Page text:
Decoding the Age of Fear

Neil Strauss in Rolling Stone:

Around the globe, household wealth, longevity and education are on the rise, while violent crime and extreme poverty are down. In the U.S., life expectancy is higher than ever, our air is the cleanest it’s been in a decade, and despite a slight uptick last year, violent crime has been trending down since 1991. As reported in The Atlantic, 2015 was “the best year in history for the average human being.”

So how is it possible to be living in the safest time in human history, yet at the exact same time to be so scared?

Because, according to {The Culture of Fear author Barry} Glassner, “we are living in the most fearmongering time in human history. And the main reason for this is that there’s a lot of power and money available to individuals and organizations who can perpetuate these fears.”

Inherent in the ways the news is both reported and received are a number of biases that guarantee people are not informed, but rather misinformed. The first problem with the news is that it must be new. Generally, events that are both aberrations from the norm and spectacular enough to attract attention are reported, such as terrorist attacks, mass shootings and plane crashes.

But far more prolific, and thus even less news-worthy, are the 117 suicides in the U.S. each day (in comparison with 43 murders), the 129 deaths from accidental drug overdoses, and the 96 people dying a day in automobile accidents (27 of whom aren’t wearing seat belts, not to mention the unspecified amount driving distracted). Add to these the 1,315 deaths each day due to smoking, the 890 related to obesity, and all the other preventable deaths from strokes, heart attacks and liver disease, and the message is clear: The biggest thing you have to fear is not a terrorist or a shooter or a deadly home invasion. You are the biggest threat to your own safety.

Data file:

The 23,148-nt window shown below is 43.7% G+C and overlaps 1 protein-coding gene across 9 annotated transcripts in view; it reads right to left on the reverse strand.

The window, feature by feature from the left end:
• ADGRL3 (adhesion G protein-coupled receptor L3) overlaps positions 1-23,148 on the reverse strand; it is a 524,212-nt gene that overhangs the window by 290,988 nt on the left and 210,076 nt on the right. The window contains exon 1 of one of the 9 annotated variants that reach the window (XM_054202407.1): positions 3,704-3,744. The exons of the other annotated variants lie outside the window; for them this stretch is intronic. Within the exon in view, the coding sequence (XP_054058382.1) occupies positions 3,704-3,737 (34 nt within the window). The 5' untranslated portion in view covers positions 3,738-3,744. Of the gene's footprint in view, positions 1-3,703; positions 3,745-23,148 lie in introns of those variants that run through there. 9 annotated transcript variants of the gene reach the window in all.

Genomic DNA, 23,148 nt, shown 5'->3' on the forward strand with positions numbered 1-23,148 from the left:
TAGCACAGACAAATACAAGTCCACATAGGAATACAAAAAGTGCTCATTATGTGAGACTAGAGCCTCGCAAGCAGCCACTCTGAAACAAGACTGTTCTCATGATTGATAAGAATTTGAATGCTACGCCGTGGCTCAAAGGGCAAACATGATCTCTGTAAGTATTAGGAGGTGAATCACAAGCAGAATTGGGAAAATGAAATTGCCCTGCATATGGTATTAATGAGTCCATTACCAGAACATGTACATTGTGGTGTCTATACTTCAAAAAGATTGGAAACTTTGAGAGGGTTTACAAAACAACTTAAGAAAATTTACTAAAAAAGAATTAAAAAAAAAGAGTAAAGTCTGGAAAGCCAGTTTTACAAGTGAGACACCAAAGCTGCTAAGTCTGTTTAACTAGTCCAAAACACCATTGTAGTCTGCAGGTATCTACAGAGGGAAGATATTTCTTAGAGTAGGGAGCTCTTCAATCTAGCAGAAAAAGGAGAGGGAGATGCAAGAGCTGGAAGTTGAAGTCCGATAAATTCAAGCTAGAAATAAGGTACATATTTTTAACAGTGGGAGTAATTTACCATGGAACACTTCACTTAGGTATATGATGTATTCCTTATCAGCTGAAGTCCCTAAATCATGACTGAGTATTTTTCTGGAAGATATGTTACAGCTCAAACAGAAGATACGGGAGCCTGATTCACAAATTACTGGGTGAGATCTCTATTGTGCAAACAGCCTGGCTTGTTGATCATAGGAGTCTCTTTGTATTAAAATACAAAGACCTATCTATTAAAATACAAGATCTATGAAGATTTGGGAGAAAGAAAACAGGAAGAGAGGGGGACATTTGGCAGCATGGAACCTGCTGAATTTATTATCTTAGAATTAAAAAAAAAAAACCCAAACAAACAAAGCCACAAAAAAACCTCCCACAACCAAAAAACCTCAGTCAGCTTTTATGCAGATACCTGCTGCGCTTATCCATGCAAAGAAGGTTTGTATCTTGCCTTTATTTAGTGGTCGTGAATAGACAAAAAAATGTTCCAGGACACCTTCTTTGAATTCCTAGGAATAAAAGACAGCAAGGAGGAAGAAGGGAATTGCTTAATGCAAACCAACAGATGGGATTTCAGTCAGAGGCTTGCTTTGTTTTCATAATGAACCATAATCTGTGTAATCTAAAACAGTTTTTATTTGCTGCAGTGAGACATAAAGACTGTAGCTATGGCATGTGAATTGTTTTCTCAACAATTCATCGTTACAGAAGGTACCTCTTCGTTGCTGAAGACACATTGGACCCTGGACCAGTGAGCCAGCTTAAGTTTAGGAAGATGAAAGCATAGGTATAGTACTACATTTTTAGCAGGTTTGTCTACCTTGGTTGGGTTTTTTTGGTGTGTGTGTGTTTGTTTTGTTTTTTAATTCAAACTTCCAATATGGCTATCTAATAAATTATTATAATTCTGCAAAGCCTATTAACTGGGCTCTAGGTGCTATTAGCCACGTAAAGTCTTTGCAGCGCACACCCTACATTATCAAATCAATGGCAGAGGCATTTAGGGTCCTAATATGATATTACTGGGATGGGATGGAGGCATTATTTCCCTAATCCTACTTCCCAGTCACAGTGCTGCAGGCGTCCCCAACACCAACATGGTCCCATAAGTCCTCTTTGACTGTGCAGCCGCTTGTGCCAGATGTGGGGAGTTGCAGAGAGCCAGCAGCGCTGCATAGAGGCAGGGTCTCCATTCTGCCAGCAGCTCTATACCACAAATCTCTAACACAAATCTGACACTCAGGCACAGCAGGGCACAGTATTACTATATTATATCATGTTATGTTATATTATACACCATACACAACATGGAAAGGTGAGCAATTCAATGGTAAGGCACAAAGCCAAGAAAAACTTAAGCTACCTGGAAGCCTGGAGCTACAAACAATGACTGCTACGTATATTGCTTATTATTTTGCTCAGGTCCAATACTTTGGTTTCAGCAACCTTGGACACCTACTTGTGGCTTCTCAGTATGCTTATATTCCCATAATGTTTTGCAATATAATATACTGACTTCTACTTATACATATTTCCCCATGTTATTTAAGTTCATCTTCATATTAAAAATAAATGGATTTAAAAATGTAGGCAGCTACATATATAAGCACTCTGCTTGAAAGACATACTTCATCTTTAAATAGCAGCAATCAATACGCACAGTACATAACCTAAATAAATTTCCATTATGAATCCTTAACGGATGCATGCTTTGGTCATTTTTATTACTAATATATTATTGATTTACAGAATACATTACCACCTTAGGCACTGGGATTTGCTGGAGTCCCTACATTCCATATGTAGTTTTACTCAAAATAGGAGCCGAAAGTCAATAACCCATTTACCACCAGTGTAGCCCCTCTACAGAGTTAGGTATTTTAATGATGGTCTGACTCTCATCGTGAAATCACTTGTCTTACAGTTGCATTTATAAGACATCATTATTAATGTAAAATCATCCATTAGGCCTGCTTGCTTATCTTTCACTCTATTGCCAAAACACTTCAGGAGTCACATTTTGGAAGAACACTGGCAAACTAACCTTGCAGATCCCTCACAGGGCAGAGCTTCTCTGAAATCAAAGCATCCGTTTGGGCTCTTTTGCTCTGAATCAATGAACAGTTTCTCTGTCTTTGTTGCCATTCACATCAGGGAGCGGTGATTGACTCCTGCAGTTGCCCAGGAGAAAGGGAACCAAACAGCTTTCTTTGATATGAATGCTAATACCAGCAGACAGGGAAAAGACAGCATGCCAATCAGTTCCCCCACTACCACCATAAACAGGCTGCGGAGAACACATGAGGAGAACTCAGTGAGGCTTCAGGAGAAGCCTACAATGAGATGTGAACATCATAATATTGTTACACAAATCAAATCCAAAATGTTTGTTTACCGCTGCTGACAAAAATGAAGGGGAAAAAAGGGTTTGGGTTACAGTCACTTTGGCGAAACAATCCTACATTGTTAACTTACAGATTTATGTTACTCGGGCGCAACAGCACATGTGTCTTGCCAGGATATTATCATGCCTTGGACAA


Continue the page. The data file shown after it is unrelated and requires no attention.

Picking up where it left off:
It would make logical sense, then, that if Americans were really choosing politicians based on their own safety, they would vote for a candidate who stresses seat-belt campaigns, programs for psychological health to decrease suicide, and ways to reduce smoking, obesity, prescription-pill abuse, alcoholism, flu contagion and hospital-acquired infections.

But our fears are not logical.

I highly recommend reading the full article.


A cognitive scientist and linguist, {Harvard psychology professor Steven} Pinker focused his study of human nature on our propensity for violence — and conversely, cooperation — in his 2011 book, The Better Angels of Our Nature. In the book, Pinker meticulously documented a steady decline in violence over the last several centuries, which he writes, “may be the most significant and least appreciated development in the history of our species.”

[Steven Pinker:} Pessimism can be a self-fulfilling prophecy. While we have to be realistic about changes both up and down in rates of violence, we have to remind ourselves that violence is a problem we can deal with, that we have dealt with, and what’s important is to look at it realistically. To keep track of when it goes up, when it goes down, and what causes it to go up and go down and do more of what causes it to go down. We know over the last couple of years that it has gone down, so we should figure out what we did to achieve that and do more of it.


Yes, 2016 was full of some awful news. Let’s not forget all the good stuff that happened in 2016, though. Can’t think of anything? This website will jog your memory.

The site,, is based on an article by Angus Hervey: 99 Reasons 2016 Was a Good Year. The site is a month-to-month list of positive, non-crappy headlines from 2016.

Chin up. Happy new year!

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